gms | German Medical Science

60. Jahrestagung der Deutschen Gesellschaft für Neurochirurgie (DGNC)
Joint Meeting mit den Benelux-Ländern und Bulgarien

Deutsche Gesellschaft für Neurochirurgie (DGNC) e. V.

24. - 27.05.2009, Münster

Growth mechanisms of CNS hemangioblastomas

Meeting Abstract

  • S. Gläsker - Abteilung Allgemeine Neurochirurgie, Universitätsklinikum Freiburg
  • A. Vortmeyer - Yale University Medical Center, New Haven, USA
  • B. Schatlo - National Institutes of Health, Surgical Neurology Branch, Bethesda, USA
  • R. Lonser - National Institutes of Health, Surgical Neurology Branch, Bethesda, USA
  • R. Pluta - National Institutes of Health, Surgical Neurology Branch, Bethesda, USA

Deutsche Gesellschaft für Neurochirurgie. 60. Jahrestagung der Deutschen Gesellschaft für Neurochirurgie (DGNC), Joint Meeting mit den Benelux-Ländern und Bulgarien. Münster, 24.-27.05.2009. Düsseldorf: German Medical Science GMS Publishing House; 2009. DocP08-02

DOI: 10.3205/09dgnc330, URN: urn:nbn:de:0183-09dgnc3301

Veröffentlicht: 20. Mai 2009

© 2009 Gläsker et al.
Dieser Artikel ist ein Open Access-Artikel und steht unter den Creative Commons Lizenzbedingungen (http://creativecommons.org/licenses/by-nc-nd/3.0/deed.de). Er darf vervielfältigt, verbreitet und öffentlich zugänglich gemacht werden, vorausgesetzt dass Autor und Quelle genannt werden.


Gliederung

Text

Objective: Patients with von Hippel-Lindau (VHL) disease develop multifocal CNS hemangioblastomas due to the inactivation of the VHL tumor suppressor gene. Recent studies indicate that VHL inactivation and subsequent up-regulation of hypoxia inducible factor (HIF) alone is insufficient to promote neoplastic proliferation in vivo and in vitro. Nitric oxide (NO) modifies the growth of various types of human neoplasia. Furthermore, NO synthases (NOS) are downstream targets of HIF.

Methods: We therefore examined the presence of NO in VHL disease-associated hemangioblastomas by determining nitrite levels using a newly developed, ferricyanide-based hemoglobin oxidation assay. In addition, we evaluated NOSes, and several NO-cGMP pathway-modulating enzymes in these tumors. The growth pattern of the tumors used for this study had been characterized in detail over a period of at least one year prior to surgery.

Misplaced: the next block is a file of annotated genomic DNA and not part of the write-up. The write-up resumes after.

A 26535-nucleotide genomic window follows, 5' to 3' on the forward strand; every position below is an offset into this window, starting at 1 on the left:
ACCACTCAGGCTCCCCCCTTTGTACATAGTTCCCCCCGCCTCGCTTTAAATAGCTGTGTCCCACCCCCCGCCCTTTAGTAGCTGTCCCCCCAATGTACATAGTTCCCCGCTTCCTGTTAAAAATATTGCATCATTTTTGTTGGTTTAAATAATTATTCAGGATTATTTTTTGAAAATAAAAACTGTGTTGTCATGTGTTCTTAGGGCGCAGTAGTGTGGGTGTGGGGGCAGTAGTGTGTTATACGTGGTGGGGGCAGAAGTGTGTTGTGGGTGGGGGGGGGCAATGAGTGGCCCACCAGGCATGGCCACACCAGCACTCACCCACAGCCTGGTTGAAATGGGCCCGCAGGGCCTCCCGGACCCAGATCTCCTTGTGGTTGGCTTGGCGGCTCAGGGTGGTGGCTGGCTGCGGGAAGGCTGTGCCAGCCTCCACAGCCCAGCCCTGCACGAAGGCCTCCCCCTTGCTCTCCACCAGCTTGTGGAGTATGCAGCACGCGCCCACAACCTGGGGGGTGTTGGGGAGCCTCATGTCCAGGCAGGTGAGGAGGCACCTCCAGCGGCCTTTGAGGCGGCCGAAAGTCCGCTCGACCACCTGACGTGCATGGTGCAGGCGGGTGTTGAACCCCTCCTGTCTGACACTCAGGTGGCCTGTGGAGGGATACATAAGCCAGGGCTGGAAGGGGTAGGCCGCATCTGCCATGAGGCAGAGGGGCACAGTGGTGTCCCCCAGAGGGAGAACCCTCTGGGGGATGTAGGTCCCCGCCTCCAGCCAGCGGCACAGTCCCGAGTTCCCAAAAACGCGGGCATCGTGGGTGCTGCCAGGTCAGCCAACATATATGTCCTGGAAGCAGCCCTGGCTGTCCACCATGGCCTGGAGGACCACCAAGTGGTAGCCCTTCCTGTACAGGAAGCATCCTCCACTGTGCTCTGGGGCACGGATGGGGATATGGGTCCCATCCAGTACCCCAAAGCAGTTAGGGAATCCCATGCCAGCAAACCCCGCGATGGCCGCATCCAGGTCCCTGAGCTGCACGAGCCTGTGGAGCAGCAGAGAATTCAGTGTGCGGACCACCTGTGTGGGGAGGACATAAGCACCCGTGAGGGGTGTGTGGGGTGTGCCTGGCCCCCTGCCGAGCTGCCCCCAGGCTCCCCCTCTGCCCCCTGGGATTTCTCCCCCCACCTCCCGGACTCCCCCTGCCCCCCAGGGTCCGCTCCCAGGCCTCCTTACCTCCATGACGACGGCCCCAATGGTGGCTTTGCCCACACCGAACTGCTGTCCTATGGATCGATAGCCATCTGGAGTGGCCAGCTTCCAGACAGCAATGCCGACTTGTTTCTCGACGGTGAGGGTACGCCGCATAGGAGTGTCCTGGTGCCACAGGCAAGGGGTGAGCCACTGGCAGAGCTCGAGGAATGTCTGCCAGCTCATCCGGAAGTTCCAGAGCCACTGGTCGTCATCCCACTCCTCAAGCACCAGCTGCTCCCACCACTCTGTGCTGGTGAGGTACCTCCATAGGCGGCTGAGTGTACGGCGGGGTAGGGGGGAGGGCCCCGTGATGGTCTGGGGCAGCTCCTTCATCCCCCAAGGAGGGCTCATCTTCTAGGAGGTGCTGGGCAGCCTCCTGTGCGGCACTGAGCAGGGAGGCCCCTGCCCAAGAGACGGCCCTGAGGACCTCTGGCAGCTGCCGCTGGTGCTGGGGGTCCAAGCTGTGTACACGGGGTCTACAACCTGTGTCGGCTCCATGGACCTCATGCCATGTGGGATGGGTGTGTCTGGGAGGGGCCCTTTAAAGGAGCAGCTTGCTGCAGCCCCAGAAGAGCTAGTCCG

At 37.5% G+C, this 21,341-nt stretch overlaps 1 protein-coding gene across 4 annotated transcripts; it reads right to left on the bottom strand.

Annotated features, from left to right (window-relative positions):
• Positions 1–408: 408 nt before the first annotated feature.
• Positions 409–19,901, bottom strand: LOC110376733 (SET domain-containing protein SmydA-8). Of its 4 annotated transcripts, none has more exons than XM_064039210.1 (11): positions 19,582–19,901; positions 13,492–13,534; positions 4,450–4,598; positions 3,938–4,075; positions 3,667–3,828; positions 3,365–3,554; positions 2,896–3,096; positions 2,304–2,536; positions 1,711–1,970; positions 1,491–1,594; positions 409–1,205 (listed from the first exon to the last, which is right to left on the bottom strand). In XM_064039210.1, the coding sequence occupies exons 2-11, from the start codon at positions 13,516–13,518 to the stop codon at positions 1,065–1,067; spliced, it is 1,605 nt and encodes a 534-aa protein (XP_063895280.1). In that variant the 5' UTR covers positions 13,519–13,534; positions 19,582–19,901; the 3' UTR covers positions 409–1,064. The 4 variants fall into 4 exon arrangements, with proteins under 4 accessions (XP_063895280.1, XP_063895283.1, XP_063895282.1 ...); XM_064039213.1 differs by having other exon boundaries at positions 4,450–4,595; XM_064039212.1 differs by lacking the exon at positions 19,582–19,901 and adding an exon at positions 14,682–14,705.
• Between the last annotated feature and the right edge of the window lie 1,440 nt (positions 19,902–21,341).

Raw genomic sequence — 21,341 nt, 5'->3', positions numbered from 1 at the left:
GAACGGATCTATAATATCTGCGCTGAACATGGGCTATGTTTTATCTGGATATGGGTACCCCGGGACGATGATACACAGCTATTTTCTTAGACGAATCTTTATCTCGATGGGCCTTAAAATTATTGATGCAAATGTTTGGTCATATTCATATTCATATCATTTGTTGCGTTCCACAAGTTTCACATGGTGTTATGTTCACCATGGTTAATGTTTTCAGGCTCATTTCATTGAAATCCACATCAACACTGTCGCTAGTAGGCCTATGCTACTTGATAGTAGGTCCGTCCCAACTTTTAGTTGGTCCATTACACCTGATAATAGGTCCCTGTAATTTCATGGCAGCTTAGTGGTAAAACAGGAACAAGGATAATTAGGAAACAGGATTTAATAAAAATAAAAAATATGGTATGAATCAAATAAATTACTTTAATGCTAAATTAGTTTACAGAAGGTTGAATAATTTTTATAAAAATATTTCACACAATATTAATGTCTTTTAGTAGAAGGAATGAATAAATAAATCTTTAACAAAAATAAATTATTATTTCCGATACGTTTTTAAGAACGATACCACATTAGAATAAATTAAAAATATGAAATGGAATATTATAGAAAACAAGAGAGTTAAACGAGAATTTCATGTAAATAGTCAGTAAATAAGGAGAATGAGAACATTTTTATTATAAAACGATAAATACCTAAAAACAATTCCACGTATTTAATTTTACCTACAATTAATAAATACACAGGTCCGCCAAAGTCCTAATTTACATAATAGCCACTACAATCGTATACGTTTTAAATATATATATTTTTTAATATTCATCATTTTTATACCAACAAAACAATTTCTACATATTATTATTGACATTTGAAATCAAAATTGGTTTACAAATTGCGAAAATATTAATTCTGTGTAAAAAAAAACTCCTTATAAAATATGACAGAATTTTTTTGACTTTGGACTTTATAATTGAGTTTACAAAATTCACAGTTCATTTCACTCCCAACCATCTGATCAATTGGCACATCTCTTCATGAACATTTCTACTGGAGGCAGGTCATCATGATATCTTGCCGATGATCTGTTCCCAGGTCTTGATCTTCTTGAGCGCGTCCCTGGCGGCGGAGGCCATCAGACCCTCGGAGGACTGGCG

Results: Production of NO was confirmed by significantly elevated nitrite levels in hemangioblastoma compared to corresponding blood samples (n=7, p=0.018) with higher levels in faster growing tumors. Hemangioblastoma tumor cells expressed both inducible and endothelial NOS. Simultaneously, the tumor cells expressed enzymes inhibiting the activity of NOS (diamethylarginine dimethylamine hydrolase [DDAH2]; protein-arginine methyl transferase [PRMT]) and NO-dependent enzymes of the apoptotic pathway (soluble guanylyl cyclase [sGC]; phosphodiesterase [PDE V]). TUNEL assay in these tumors did not reveal prominent apoptosis.

Conclusions: The presence of NOS, NO, and the enzymes regulating the NO-cGMP pathway in hemangioblastoma tumor cells suggests that NO is involved in tumor growth and may contribute to the unusual saccadic growth of hemangioblastomas. Targeting NO metabolism may provide new diagnostic and therapeutic options for hemangioblastomas.